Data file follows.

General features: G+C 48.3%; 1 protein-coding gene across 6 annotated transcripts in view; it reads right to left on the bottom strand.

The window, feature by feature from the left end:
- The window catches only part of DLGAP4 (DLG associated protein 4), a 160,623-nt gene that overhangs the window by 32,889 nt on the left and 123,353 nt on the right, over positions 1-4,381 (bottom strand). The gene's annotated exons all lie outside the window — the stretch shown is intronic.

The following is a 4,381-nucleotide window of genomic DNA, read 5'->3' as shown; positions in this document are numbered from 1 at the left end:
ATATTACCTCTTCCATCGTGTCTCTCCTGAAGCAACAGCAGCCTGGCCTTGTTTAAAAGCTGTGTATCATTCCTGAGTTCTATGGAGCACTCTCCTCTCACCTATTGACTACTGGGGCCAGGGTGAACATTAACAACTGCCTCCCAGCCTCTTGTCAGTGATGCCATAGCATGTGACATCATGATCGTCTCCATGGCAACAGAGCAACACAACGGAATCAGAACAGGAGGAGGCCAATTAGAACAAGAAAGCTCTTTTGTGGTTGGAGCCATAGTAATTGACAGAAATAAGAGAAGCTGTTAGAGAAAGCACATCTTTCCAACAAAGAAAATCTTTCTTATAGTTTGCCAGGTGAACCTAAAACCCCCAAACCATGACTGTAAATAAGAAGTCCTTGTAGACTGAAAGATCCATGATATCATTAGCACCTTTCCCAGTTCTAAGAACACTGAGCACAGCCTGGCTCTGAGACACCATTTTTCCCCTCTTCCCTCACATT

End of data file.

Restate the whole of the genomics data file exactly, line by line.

General features: G+C 48.3%; 1 protein-coding gene across 6 annotated transcripts in view; it reads right to left on the bottom strand.

The window, feature by feature from the left end:
- The window catches only part of DLGAP4 (DLG associated protein 4), a 160,623-nt gene that overhangs the window by 32,889 nt on the left and 123,353 nt on the right, over positions 1-4,381 (bottom strand). The gene's annotated exons all lie outside the window — the stretch shown is intronic.

The following is a 4,381-nucleotide window of genomic DNA, read 5'->3' as shown; positions in this document are numbered from 1 at the left end:
ATATTACCTCTTCCATCGTGTCTCTCCTGAAGCAACAGCAGCCTGGCCTTGTTTAAAAGCTGTGTATCATTCCTGAGTTCTATGGAGCACTCTCCTCTCACCTATTGACTACTGGGGCCAGGGTGAACATTAACAACTGCCTCCCAGCCTCTTGTCAGTGATGCCATAGCATGTGACATCATGATCGTCTCCATGGCAACAGAGCAACACAACGGAATCAGAACAGGAGGAGGCCAATTAGAACAAGAAAGCTCTTTTGTGGTTGGAGCCATAGTAATTGACAGAAATAAGAGAAGCTGTTAGAGAAAGCACATCTTTCCAACAAAGAAAATCTTTCTTATAGTTTGCCAGGTGAACCTAAAACCCCCAAACCATGACTGTAAATAAGAAGTCCTTGTAGACTGAAAGATCCATGATATCATTAGCACCTTTCCCAGTTCTAAGAACACTGAGCACAGCCTGGCTCTGAGACACCATTTTTCCCCTCTTCCCTCACATT